Reading? It’s still critical

Patrice_Jones_US_54-XL (1)

Image by Patrice Jones

In many introductory business courses, we consistently hear lecturers lament that students come to class having not read the book or completed the assignment. Reading remains a core and essential foundational skill, and with the ubiquity of information today, it could be argued that "critical reading" is more important than ever. From “critical reading” stem the core academic skills of “critical thinking” and “critical writing”.

Students not reading the core course content is just one of the many challenges facing UK business schools. They’re also dealing with increased student pressure to provide regular personalised feedback, being asked to evidence effective use of contact and non-contact time, all whilst worrying about improving results and decreasing drop-out rates.

There are plenty of approaches to address these issues being implemented across institutions, from introducing flipped learning and using classroom response systems to setting assessments via the VLE and devising tutor or peer-to-peer support structures. However, students understanding the core concepts of a course is still fundamental to the success of all these strategies. At Pearson, we’ve been looking at ways to motivate students to engage in the regular and effective study of core course content.

The first thing we learned is that students expect and respond well to a mix of media: from text-based reading materials and interactive exercises to video segments and social features. The second thing we reflected upon was the fact that not all students are intrinsically motivated to learn, many of them need an incentive. In universities, lecturers often provide a small percentage of course marks for attendance, participation or for completion of homework. This has the two-fold benefit of encouraging the majority of their students to consolidate learning throughout the course, rather than leaving it all until the revision period, and also allowing the lecturer to identify students who are particularly disengaged or struggling.

The flipped learning method (Bergmann & Sams, 2012), of assigning material prior to face-to-face sessions allows lecturers to facilitate more interactive and/or higher order learning with students and relies on students being motivated to study the pre-lecture preparation materials. This pre-lecture content is best designed in a way which requires learners to actively engage rather than passively consume, and research has shown that a variety of media, not just video versions of lectures, can be used to achieve this (Raine & Gratton, 2016). The value of active pauses between chunks of content lies in the opportunity for learners to stop and process information using encoding and retrieval processes in the brain (Cheon, Crooks, & Chung, 2014), which in turn should lead to your students being able to apply what they have remembered in face-to-face sessions.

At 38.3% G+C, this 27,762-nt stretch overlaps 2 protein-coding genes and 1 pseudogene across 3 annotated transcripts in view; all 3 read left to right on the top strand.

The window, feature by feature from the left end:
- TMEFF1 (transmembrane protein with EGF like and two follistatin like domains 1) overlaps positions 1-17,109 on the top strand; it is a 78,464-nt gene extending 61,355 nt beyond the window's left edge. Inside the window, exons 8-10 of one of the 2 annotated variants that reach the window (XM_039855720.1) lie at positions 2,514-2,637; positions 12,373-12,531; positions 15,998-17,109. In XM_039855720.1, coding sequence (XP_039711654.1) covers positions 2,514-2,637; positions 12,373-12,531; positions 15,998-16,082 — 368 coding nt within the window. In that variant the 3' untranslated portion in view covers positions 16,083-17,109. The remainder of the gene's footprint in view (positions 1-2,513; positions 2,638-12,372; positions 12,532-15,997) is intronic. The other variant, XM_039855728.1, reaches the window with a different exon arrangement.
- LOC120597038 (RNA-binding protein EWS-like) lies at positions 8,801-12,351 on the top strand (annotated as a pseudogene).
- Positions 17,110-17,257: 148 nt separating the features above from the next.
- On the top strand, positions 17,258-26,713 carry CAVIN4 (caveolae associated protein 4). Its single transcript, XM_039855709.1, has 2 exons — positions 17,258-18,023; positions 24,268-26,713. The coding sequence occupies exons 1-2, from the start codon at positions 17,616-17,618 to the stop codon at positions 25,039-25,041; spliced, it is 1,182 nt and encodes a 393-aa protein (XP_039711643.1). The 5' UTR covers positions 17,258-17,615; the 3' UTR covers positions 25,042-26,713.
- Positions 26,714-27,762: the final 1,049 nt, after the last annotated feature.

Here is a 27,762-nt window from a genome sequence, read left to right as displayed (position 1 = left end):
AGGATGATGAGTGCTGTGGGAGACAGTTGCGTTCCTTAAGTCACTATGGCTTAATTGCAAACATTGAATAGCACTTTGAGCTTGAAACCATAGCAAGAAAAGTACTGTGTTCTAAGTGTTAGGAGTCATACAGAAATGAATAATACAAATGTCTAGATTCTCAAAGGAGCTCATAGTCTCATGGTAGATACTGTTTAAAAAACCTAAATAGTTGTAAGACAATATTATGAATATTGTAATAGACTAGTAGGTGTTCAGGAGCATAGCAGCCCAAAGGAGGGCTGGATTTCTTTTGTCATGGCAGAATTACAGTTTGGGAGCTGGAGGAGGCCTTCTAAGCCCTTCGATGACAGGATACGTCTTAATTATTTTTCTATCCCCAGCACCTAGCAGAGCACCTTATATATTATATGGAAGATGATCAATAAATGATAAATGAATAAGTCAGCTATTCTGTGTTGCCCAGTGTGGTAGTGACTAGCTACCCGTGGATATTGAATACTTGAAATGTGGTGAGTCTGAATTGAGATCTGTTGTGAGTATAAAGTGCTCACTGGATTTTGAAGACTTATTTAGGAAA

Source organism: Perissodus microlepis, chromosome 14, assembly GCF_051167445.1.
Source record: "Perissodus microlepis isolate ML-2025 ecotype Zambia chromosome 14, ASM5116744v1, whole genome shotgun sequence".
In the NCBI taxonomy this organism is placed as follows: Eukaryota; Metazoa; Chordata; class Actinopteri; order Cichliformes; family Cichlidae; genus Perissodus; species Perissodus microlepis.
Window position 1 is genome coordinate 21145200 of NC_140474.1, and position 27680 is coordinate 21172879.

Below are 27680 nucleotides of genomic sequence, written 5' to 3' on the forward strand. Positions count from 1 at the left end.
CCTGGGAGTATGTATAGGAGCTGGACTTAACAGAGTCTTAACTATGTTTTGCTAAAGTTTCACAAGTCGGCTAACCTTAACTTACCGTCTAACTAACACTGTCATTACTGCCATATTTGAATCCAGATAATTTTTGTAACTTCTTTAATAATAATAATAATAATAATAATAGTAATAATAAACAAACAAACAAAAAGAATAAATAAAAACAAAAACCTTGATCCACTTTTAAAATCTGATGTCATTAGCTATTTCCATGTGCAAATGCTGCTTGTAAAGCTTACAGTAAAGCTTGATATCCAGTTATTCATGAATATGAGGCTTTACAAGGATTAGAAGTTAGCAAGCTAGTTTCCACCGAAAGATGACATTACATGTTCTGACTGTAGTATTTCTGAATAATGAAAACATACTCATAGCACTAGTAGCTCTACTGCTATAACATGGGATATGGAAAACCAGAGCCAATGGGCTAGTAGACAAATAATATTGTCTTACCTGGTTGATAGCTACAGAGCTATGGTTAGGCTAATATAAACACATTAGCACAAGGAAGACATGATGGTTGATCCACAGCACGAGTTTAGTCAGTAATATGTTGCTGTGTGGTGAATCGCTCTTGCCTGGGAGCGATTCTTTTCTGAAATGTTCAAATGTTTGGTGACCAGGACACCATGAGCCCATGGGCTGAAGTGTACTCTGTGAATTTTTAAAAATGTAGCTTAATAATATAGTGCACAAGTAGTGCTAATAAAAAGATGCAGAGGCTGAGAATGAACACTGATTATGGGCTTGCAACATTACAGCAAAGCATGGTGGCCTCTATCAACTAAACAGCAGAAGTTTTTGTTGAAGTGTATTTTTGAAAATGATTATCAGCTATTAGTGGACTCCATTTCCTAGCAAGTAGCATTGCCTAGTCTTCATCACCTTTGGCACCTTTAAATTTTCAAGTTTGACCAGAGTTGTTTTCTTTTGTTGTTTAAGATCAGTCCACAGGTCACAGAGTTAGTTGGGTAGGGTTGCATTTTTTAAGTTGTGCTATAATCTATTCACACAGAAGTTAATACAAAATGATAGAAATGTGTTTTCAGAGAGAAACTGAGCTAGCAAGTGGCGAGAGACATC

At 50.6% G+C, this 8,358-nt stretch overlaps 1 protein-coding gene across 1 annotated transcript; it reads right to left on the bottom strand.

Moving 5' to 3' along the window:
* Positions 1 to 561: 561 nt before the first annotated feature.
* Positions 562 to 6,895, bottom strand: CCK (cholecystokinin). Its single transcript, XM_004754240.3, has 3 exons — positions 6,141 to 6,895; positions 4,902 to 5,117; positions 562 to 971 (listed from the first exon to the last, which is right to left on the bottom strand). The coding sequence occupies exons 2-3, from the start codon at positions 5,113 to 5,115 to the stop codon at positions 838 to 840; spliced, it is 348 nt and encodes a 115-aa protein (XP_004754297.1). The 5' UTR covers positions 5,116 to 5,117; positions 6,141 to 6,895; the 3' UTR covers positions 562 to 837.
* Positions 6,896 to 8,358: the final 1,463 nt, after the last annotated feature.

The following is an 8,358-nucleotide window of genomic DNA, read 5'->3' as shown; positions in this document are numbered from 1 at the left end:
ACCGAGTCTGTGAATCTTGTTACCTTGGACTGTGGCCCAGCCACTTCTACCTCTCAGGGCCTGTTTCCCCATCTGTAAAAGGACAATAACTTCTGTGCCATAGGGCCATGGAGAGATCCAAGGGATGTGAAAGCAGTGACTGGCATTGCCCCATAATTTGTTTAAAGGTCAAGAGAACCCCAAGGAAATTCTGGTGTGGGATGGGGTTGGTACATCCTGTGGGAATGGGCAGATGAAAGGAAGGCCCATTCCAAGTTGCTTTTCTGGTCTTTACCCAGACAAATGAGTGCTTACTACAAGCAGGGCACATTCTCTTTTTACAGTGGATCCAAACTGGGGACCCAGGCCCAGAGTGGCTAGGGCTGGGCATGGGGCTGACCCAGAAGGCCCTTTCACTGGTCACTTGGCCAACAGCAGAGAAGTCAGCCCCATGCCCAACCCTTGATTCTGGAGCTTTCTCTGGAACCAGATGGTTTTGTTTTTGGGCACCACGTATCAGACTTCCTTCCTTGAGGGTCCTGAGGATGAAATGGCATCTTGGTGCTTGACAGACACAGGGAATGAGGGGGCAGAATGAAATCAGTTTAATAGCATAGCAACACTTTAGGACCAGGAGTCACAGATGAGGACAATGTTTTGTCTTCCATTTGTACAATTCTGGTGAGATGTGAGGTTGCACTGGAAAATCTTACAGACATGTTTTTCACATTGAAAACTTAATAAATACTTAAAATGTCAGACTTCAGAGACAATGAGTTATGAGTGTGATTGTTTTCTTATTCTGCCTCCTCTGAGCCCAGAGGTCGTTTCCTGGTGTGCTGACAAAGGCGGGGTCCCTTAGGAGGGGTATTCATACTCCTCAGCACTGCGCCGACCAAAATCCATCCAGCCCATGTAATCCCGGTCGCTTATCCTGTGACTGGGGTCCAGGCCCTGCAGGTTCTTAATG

Tied to this, is the learning design principal that students should read a little, do a little to reinforce their understanding and improve retrieval as they go (McDaniel, Anderson, Derbish & Morrisette, 2007; Wiliam 2007). Assigning students regular but short quizzes via an online method such as a VLE, even if they’re only 4 or 5 questions long, can be useful for students to check their understanding of key concepts and help them remember for longer. As students read and learn the key concepts of a course, the aim is to get them to start critically reading; to seek out other sources with alternative opinions, and to begin to form their own opinions. Effective learning content can be designed to guide students to reflect, analyse and evaluate as they read, so that they can being to develop and apply these skills.

We know that it’s often tutor-led seminars that are most effective in supporting students to further develop their critical thinking and academic writing skills. It is, quite simply, practice that builds students’ confidence in these areas. Hence regularly assigning, marking and providing feedback on their writing would be great, but it’s just not practically possible. One alternative solution is to provide an arena in which students provide peer-to-peer support to each other in developing sound academic opinions. By using an online forum space to do this, you can monitor, contribute and provide scaffolding.

Pearson is conducting research with Swansea University and University of Sheffield to understand the impact of providing core learning content in new ways, motivating and engaging students to read critically, think critically and write critically. We look forward to sharing the results of these pilots in a future update.

To find out more about our latest work in developing tools based on solid learning design principles, visit pearsoned.co.uk or contact Nicola.Adams@pearson.com


References

Bergmann, J. & Sams, A. (2012). Flip Your Classroom: Reach Every Student in Every Class Every Day. International Society for Technology in Education

Cheon, J., Crooks, S. & Chung, S. (2014). Does segmenting principle counteract modality principle in instructional animation? British Journal of Educational Technology, 45(1), 56–64.

McDaniel, M. A., Anderson, J. L., Derbish, M. H. & Morrisette, N. (2007). Testing the testing effect in the classroom. European Journal of Cognitive Psychology, 19, (4-5), 494–513. doi: 10.1080/09541440701326154.

Raine, D. & Gratton, S. (2016) The Flipped Classroom: A Teaching Enhancement Fund Report http://www2.le.ac.uk/departments/interdisciplinary-science/research/pedagogic-research-1/the-flipped-classroom

Wiliam, D. & Thompson, M. (2007). Integrating Assessment with Instruction: What Will It Take to Make It Work? In The Future of Assessment: Shaping Teaching and Learning, edited by Carol A. Dwyer. Mahwah, N.J.: Lawrence Erlbaum Associates.